Pregnant woman on a plane: What are the rules and policy of American Airlines?

Traveling during pregnancy can be a concern for pregnant women. However, with proper planning and precautions, air travel can be safe and comfortable for pregnant women.

Consult your doctor

Before booking your flight with AA, it is important to consult your doctor to ensure that you are fit to fly. Your gynecologist can advise you on the potential risks or complications associated with air travel during pregnancy and give you advice on making your flight as comfortable as possible.

Check American Airlines policy

The United States flag carrier’s policy on travel during pregnancy states that pregnant women are free to travel until their 36th week of pregnancy on:

– Domestic flights

For flights lasting less than 300 minutes (5 hours), you must present a medical certificate signed by your doctor if you are taking the flight seven days before your due date.

– International flights

A medical certificate authorizing your boarding is mandatory if you are traveling within four weeks of your due date + a note provided by the same doctor indicating that you had a visit within the 48 hours preceding the flight and that you are fit to fly in your case.

The medical certificate is also mandatory if you plan to take your flight within the seven days preceding your due date.

Choose a comfortable seat

When booking your flight, be sure to choose a comfortable seat. American Airlines offers preferred seats with more legroom, which can be especially helpful for pregnant women who may experience swelling or discomfort. Additionally, choosing an aisle seat can make it easier to get up and move around during the flight.

Essentials Pack

Be sure to pack essential items for the flight, such as comfortable clothes, blankets, pillows, and snacks. It is also recommended that you carry a copy of your medical records and your doctor’s contact details in case of an emergency.

Stay hydrated

It is important to stay hydrated during air travel, especially for pregnant women. Be sure to bring a reusable water bottle and refill it before boarding the plane. Additionally, avoiding caffeine and alcohol can help prevent dehydration.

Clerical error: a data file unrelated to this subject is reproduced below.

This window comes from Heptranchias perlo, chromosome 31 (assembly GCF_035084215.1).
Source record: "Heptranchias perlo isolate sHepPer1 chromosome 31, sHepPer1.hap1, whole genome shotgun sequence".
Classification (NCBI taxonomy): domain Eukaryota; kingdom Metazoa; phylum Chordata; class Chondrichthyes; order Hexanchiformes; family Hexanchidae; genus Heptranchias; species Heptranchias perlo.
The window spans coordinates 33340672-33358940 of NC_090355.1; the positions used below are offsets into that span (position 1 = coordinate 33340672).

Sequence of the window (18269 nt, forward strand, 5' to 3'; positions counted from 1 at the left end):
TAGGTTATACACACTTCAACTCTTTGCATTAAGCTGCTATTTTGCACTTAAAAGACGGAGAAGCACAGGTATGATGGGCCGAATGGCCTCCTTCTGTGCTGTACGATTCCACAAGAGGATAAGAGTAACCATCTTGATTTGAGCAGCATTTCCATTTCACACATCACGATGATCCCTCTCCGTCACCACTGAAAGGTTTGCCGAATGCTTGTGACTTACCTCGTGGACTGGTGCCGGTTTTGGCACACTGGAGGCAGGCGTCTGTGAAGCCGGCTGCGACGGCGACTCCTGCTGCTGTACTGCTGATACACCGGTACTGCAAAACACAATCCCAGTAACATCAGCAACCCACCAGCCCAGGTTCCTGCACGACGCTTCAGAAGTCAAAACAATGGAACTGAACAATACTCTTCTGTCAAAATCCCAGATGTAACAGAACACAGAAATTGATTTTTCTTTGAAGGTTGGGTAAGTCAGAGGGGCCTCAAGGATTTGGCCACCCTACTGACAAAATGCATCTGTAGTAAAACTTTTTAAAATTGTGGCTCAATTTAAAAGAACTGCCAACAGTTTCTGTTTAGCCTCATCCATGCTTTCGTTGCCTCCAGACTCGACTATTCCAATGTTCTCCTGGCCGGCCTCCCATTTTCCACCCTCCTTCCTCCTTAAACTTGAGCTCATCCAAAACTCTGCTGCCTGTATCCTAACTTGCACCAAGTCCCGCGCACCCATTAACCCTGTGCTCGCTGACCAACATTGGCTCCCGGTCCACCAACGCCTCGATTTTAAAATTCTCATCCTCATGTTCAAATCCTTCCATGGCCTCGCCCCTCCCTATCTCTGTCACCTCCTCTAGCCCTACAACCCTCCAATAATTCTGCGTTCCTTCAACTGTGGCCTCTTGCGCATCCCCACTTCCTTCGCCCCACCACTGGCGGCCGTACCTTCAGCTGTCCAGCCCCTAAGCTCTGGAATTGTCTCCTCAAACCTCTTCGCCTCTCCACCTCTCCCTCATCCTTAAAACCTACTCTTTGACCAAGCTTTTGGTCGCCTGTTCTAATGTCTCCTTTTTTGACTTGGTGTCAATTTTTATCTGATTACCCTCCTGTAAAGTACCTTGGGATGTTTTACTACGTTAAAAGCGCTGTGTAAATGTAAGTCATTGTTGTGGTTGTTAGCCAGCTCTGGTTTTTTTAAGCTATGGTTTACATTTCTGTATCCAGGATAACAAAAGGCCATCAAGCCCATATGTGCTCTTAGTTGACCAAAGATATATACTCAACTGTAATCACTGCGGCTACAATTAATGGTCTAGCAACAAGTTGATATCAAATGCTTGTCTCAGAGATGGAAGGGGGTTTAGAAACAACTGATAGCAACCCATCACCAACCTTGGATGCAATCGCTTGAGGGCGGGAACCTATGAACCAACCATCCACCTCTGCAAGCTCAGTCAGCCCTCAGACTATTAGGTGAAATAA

Do not remain seated in your seat throughout the flight

Sitting for long periods during a flight can increase the risk of blood clots, so it’s important to move around during the flight. American Airlines recommends taking a walk down the aisle every hour, as well as doing simple exercises in your seat, such as ankle rolls and calf push-ups.

Cases where it is not advisable to fly during pregnancy

Although air travel is generally considered safe for pregnant women, certain conditions can make flying risky. Here are some situations expecting moms should avoid flying:

– History of blood clots/heart disease

Pregnant women with this history are at a higher risk of developing complications when traveling by air. Low oxygen levels, cramped seats and long periods of inactivity on a flight can increase the risk of blood clots and other cardiovascular problems.

– Women who have ever had a miscarriage, ectopic pregnancy or premature delivery

Passengers who have had this history should avoid air travel during pregnancy. Changes in atmospheric pressure and the stress associated with air travel can increase the risk of these conditions.

– Twin or multiple pregnancy

Women carrying twins or triplets are advised to avoid air travel during the later stages of pregnancy. Air travel can increase the risk of preterm labor and other complications in multiple pregnancies.

– First childbirth for a woman aged over 35

These women are at a higher risk of developing complications during air travel. The risk of gestational diabetes, hypertension, and preeclampsia increases with age, and these conditions can be exacerbated by air travel.

In addition to these situations, pregnant women should also avoid air travel during the third trimester of pregnancy, when the risk of preterm birth is highest. Before planning a trip, it’s always best to consult with a gynecologist to determine if air travel is safe for you and your baby.

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